Did you know that eggplant is actually a fruit? Even more interesting is that it is considered a berry! Also known as an ‘Aubergine,’ it’s known for its spongy texture and thick skin. At one time, they had a very strong bitterness to them but since then they have been cultivated to be much milder.
Eggplant is enjoyed across many cultures and can be added to a Thai or Indian curry, an Italian-inspired eggplant Parmesan, or roasted to make grilled veggie pasta or a sandwich.
There are many varieties to choose from including deep purple and white and sizes ranging from 2-12 inches and shaped oblong to round. Most common are the rich purple eggplants that are pear-shaped and have smooth and glossy skin. They can range from small and young to large and mature. Japanese Eggplant is long and narrow and very tender, with a mildly sweet taste. White Eggplant is exactly what it sounds like. They have tougher skin and can be long, round, or egg-shaped and can sometimes be slightly bitter.
How to Pick an Eggplant:
Pick an eggplant that is firm to the touch and heavy for its size. The skin should be smooth and shiny and there should never be any bruising or mould growing around the stem.
How to Store Eggplant:
Eggplant is quite perishable and should be used within a day or two of purchasing. Store, uncut, in a cool and dry area. If you need to store longer, you can place it in your refrigerator’s crisper for an extra day or two.
How to Prepare Eggplant:
You can cook eggplant in a variety of ways including: baked, oven roasted, grilled, steamed, deep-fried, or pan-fried. To prepare , wash the skin and trim off the stalks. If the skin is thick, it’s usually best to peel it off.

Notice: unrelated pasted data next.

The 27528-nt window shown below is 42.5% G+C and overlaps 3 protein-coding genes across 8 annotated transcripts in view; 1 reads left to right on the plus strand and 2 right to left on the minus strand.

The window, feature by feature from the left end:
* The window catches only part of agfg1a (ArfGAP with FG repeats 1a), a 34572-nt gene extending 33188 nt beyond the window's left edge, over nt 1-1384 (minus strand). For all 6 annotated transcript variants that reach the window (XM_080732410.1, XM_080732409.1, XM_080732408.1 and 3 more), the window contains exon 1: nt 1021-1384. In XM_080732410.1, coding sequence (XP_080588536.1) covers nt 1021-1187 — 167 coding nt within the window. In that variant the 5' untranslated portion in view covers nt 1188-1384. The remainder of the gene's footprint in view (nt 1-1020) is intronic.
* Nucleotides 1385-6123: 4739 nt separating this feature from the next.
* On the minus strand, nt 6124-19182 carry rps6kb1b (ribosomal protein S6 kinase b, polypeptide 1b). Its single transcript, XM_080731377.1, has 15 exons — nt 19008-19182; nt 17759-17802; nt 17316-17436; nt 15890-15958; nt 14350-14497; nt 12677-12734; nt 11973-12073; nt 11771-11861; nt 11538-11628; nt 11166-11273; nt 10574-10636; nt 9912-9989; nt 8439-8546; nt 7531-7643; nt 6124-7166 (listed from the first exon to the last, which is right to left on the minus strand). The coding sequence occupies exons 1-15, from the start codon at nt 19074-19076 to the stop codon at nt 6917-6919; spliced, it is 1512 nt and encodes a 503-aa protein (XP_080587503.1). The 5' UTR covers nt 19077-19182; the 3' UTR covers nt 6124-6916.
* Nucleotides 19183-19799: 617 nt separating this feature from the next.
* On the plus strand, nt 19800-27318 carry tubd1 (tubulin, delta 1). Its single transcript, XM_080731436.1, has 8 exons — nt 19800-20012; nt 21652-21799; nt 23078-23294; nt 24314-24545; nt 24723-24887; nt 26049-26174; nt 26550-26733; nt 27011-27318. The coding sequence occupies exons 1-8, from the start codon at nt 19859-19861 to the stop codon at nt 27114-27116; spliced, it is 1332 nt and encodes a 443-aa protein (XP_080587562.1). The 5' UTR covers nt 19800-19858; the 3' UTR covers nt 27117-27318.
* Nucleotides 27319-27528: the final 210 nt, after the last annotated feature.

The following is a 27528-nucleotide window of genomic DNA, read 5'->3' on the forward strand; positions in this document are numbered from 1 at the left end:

Not so long ago, it was necessary to salt it before cooking to eliminate that bitter taste. Nowadays, they are cultivated so that they aren’t as bitter.
1 pound = 3 ½ cups chopped = 1 ¾ cup cooked.
Kary’s Eggplant Tips:
- Since the flesh is like a sponge, it will absorb oil very quickly when pan-frying, leaving your eggplant greasy and unevenly cooked. To avoid this, salt the cubed flesh and let it rest in a colander for 30 minutes. Then squeeze dry between two sheets of paper towel. Salting will remove its moisture and pressing it will compact the eggplant, making it meaty. Now it’s ready to pan-fry!
- Another way to extract moisture before pan-frying sliced eggplant is to microwave it. Toss with a little salt, place on a plate lined with paper towel and microwave until it looks dry and slightly shriveled, about 6 to 10 minutes.
- The longer eggplant is cooked, the softer and silkier becomes.
- The skin can be very thick. It’s best to peel it off, especially if you’re serving it in chucks or slices.
- They taste great in stir-fries and curries and equally as tasty when roasted or grilled.
- When not salting eggplant, it’s best to cut it right before cooking so it won’t brown.
What Does Eggplant Go Well With?
Eggplant goes well with: Anchovies, basil, sweet bell peppers, bread, cheese, chickpeas, cilantro, cinnamon, coconut milk, cumin, garlic, ginger, lemon, mint, olive oil, onions, parsley, pepper, rosemary, salt, tahini paste, sesame, soy sauce, thyme, tomatoes, vinegar, and zucchini.